DSC prize for South Asian literature shortlist sets stars against debut novelists

Pulitzer winner Jhumpa Lahiri’s The Lowland is one of five finalists, alongside two fiction debuts, in contention for $50,000 award: The Guardian

From the story of a bomb blast in the heart of Karachi to a portrait of postwar Sri Lanka, the shortlist for the DSC prize for South Asian literature pits acclaimed authors including Kamila Shamsie and Jhumpa Lahiri against two debut novelists.

The $50,000 (£32,000) award is given to a writer of any nationality writing about South Asia and its people, with five writers on the shortlist this year.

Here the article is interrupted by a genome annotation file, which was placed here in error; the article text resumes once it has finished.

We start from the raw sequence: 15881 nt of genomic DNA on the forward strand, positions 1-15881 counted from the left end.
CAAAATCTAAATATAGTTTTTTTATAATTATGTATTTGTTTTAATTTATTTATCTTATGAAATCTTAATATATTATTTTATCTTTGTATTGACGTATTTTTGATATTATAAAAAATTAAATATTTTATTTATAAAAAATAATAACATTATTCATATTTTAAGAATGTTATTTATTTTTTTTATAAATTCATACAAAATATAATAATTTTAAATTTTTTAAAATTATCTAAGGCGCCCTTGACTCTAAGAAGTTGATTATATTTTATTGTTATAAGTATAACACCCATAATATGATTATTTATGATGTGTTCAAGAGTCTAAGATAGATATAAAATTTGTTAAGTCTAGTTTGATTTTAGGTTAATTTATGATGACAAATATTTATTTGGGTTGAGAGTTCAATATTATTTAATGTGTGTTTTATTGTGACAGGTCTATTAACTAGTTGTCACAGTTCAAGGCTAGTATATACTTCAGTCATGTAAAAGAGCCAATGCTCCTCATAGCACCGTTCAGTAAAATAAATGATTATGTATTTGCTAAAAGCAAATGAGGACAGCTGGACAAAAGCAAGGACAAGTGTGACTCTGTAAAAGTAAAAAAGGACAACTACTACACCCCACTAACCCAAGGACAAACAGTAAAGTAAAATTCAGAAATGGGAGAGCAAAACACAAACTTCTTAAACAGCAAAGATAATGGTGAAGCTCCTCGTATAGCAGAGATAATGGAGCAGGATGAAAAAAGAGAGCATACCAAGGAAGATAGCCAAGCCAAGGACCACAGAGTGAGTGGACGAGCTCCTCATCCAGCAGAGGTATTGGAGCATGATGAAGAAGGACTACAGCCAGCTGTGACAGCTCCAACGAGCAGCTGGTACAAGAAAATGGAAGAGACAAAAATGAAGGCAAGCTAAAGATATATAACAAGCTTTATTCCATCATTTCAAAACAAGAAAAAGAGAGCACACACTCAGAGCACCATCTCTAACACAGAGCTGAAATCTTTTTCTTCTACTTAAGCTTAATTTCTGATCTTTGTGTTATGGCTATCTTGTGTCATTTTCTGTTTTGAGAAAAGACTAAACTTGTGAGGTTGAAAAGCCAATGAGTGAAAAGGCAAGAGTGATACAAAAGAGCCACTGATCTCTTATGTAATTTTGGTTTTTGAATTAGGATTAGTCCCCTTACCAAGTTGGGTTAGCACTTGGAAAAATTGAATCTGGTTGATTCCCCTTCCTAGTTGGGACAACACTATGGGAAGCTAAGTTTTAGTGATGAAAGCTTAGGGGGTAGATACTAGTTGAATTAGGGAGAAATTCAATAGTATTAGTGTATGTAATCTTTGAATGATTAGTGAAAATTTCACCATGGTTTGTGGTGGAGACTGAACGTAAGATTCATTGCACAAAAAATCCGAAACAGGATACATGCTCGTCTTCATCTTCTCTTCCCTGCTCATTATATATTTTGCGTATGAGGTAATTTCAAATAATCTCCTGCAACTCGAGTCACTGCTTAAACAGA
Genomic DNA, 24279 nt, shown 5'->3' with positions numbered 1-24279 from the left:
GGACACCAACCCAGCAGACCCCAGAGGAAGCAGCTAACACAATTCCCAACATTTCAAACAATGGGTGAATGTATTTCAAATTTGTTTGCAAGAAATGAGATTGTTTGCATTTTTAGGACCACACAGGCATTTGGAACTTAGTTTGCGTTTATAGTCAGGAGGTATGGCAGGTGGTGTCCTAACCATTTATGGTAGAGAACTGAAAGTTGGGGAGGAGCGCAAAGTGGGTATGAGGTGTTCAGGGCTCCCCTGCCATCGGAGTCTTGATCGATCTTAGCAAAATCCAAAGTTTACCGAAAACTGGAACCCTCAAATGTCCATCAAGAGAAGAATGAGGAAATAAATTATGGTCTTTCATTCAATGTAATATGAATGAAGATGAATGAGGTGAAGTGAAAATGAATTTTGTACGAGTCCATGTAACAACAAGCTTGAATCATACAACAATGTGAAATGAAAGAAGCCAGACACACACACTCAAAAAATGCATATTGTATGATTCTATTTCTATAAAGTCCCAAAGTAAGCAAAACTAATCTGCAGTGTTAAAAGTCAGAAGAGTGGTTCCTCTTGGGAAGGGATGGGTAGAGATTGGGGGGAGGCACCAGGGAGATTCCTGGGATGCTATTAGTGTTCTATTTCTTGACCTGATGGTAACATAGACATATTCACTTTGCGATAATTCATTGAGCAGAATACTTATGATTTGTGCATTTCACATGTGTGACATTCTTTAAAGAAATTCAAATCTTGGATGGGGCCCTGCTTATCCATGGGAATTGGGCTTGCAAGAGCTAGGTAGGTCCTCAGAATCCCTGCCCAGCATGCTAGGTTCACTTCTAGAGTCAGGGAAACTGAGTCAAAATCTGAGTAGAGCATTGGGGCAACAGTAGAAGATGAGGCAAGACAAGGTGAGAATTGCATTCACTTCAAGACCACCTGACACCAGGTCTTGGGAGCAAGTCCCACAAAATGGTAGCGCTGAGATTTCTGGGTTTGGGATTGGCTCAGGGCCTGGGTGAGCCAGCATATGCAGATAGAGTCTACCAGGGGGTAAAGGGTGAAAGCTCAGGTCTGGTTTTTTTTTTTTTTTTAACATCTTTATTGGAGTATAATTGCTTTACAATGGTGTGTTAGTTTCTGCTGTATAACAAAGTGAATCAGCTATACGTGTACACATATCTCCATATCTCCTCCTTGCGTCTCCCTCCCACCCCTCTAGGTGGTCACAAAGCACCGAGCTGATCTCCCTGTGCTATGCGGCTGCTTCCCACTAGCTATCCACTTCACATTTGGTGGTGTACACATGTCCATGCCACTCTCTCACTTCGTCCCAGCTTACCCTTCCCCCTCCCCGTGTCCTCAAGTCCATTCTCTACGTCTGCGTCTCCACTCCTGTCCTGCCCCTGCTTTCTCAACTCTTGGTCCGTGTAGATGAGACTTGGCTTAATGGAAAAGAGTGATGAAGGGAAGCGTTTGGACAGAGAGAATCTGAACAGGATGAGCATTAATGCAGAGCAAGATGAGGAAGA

Shamsie and Lahiri are joined on the 2015 DSC shortlist by Romesh Gunesekera, who was shortlisted for the Booker prize in 1994 for Reef, and for debuts from first-time novelists Bilal Tanweer and Shamsur Rahman Faruqi.

According to the chair of the judges, the poet Keki Daruwalla, the submissions were strikingly diverse.

“When I was in England in the late 80s, I was told by a publisher that 70% of manuscripts which came to her were about marital discord,” Daruwalla said. “Of the 75 books we read, I don’t think there were more than one or two which were about marital strife … but I suppose people jumped at political movements.”

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